including cancer and HIV. Humor may also be related to happiness, which has been linked to high self-esteem, extroversion, and feeling in control.
Employ the Relaxing Power of Music
Music, especially classical, can also serve as a powerful stress-relief tool. Listening to Pachelbel's famous Canon in D major while preparing a public speech helps avoid anxiety, heart rate, and blood pressure, which usually accompany public speaking. Singing and listening to music can also relieve pain and reduce anxiety and depression caused by low back pain. Group drumming also showed positive effects on stress relief and the immune system.
Calm Your Mind
In recent decades, many forms of meditation have gained popularity as relaxation and pain relief tools. Focusing on our breath, looking at a candle, or practicing a non-judgmental awareness of our thoughts and actions can help tune out distractions, reduce anxiety and depression, and accept our circumstances.
Enjoy the Warmth of Human Touch
Just as the mind can affect the body, the body can influence the mind. Virginia Satir, a famous American psychotherapist, once said that people need 4 hugs a day to help prevent depression, 8 for psychological stability, and 12 for growth. While asking for hugs may not work for some, massage can help us relieve stress and reduce anxiety and depression. Regular massage may also reduce blood pressure in people with hypertension and may lead to less pain, depression, and anxiety and better sleep in patients with chronic low-back pain.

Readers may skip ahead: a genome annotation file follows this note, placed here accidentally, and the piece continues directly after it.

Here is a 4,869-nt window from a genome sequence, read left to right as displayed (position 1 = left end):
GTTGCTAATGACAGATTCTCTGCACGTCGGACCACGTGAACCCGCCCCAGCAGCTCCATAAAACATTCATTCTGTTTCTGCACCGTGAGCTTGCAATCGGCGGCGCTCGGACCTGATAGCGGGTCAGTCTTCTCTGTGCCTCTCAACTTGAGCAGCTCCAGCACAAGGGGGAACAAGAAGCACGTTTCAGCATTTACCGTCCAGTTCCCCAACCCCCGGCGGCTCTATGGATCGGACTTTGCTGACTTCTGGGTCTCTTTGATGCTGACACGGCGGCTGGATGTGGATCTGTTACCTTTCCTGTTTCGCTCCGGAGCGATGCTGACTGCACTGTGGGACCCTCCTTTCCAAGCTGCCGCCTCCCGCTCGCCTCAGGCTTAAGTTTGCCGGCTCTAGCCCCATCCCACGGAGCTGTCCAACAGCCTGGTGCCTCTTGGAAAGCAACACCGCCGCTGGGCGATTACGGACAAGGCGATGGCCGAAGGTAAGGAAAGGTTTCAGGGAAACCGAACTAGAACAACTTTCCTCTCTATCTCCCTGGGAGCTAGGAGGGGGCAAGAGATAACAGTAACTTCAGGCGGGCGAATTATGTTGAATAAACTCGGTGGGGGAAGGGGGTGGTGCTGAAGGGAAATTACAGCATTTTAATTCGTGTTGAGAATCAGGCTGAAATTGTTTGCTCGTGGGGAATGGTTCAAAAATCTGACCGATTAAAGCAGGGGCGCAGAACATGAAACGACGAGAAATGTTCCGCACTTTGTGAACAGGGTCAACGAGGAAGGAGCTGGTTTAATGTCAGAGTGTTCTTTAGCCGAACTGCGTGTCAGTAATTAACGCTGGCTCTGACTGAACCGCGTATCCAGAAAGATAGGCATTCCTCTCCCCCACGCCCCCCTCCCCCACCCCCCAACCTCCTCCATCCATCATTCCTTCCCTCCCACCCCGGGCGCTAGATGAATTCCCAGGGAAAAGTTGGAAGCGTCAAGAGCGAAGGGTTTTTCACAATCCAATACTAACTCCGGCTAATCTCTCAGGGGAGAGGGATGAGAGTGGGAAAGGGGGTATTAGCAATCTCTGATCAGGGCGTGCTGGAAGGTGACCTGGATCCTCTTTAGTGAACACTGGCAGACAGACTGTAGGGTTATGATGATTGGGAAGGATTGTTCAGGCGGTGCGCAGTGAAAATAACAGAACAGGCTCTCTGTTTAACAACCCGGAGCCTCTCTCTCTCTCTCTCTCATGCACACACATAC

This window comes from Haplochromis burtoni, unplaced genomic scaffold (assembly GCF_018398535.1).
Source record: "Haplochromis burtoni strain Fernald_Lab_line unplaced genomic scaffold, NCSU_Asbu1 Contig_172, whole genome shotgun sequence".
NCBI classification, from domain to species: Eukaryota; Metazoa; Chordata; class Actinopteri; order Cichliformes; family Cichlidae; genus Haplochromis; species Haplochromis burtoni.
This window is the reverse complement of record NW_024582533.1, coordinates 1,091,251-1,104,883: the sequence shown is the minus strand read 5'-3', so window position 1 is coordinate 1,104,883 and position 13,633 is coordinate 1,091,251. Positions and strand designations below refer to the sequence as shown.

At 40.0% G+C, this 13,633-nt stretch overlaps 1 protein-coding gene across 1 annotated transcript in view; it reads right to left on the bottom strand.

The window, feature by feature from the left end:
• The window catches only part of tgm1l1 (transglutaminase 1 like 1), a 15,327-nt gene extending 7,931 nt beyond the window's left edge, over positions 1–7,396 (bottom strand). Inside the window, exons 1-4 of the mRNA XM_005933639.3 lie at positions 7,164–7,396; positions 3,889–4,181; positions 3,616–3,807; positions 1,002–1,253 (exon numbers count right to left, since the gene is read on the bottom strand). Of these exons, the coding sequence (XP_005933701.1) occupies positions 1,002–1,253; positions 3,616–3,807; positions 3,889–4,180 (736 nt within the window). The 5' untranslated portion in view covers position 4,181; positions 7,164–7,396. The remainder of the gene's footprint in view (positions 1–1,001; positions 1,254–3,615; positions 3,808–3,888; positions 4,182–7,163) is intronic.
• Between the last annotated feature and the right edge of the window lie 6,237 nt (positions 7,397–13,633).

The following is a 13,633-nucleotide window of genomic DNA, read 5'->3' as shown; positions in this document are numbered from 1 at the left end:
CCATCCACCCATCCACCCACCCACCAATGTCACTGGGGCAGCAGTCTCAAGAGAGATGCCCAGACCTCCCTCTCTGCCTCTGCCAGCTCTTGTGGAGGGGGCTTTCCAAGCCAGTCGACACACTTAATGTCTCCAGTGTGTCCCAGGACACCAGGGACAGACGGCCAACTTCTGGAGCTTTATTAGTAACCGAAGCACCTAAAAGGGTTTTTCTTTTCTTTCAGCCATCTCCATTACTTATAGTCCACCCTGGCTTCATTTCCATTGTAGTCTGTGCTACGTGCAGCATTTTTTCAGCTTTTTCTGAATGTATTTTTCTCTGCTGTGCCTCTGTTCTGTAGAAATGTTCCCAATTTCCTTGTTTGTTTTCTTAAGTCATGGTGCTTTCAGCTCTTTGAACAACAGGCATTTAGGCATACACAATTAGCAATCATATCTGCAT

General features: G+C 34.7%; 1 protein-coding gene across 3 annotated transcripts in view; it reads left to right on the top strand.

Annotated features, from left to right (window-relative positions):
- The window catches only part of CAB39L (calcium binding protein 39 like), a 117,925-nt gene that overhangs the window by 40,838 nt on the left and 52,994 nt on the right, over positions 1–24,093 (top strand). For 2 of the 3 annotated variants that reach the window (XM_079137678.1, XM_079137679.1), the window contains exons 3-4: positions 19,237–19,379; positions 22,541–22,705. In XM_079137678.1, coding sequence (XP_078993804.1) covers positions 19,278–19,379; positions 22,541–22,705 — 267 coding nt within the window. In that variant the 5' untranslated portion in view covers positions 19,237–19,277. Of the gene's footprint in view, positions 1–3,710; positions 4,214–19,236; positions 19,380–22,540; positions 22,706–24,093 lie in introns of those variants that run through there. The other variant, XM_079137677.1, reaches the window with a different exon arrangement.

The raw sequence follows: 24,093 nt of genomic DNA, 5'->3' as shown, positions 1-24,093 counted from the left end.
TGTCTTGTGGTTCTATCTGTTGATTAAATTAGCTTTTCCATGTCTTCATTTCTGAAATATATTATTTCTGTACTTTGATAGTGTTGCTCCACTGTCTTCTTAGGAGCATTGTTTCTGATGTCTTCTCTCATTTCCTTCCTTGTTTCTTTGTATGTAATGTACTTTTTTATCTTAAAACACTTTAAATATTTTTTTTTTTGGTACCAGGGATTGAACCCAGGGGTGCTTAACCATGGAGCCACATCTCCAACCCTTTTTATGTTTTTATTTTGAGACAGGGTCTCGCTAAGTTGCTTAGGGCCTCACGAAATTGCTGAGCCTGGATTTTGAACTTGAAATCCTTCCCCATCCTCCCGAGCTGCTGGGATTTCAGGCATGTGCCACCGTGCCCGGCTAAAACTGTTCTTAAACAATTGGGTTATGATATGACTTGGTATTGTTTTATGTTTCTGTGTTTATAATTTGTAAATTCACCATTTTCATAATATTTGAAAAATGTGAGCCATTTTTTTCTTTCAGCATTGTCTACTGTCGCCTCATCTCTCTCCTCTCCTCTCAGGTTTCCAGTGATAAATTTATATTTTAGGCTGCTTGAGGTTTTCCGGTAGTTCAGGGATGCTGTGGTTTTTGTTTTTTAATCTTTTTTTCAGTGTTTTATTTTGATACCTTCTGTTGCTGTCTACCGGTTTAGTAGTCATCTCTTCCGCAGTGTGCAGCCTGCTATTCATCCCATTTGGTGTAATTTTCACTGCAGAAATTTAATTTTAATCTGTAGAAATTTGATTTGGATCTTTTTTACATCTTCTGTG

Give Exercise a Shot
To get the best of both worlds, affecting the mind through the body while getting into good physical shape, try exercise. Exercise can also reduce depression and improve wound healing in the elderly. Tai chi, which works for people of all ages, may enhance heart and lung function, improve balance a
nd posture, and prevent falls, while reducing stress.
No matter what stress-relief methods you choose,
make it a habit to use them -- especially if you feeltoo stressed out to do it. As someone once said, the time to relax is when you don't have time for it. For more information on what stress is and how it affects us while on the job, call Dr. Jacob Hertz at St. Charles Pain & Wellness Center, 630-513-7770.
|Welcome Back Michele!|
Dr. Hertz is delighted to welcome receptionist Michele Hadley back to the St. Charles Pain & Wellness Center staff. Michelle will be scheduling your appointments, answering some of your questions, introducing you to our health and wellness products, and
greeting you with a smile whenever you walk in!
Dr. Jacob M. Hertz
is a Cum Laude graduate of the Palmer College of Chiropractic in Davenport, Iowa. Following graduation, Dr. Hertz practiced as an Associate Chiropractor in Peoria and for four years successfully treated over 5,000 patients and their families with many different health conditions. He moved to St. Charles in 2010 to open his own practice.
He has been involved with chiropractic almost since he was born -- he was adjusted as an infant by his uncle, a chiropractor in Wisconsin where Dr. Hertz grew up.
Dr. Hertz uses a number of gentle and safe chiropractic techniques for adjusting the spine including Diversified, Activator, and Drop Table. He is also Nationally Board Certified in Physiotherapy and uses exercise and rehabilitation to help patients heal faster and reach optimum health.
St. Charles Pain & Wellness Center also offers nutritional aids for those who seek to supplement their diet and improve their health, which have proved successful in preventing unnecessary surgeries for many patients.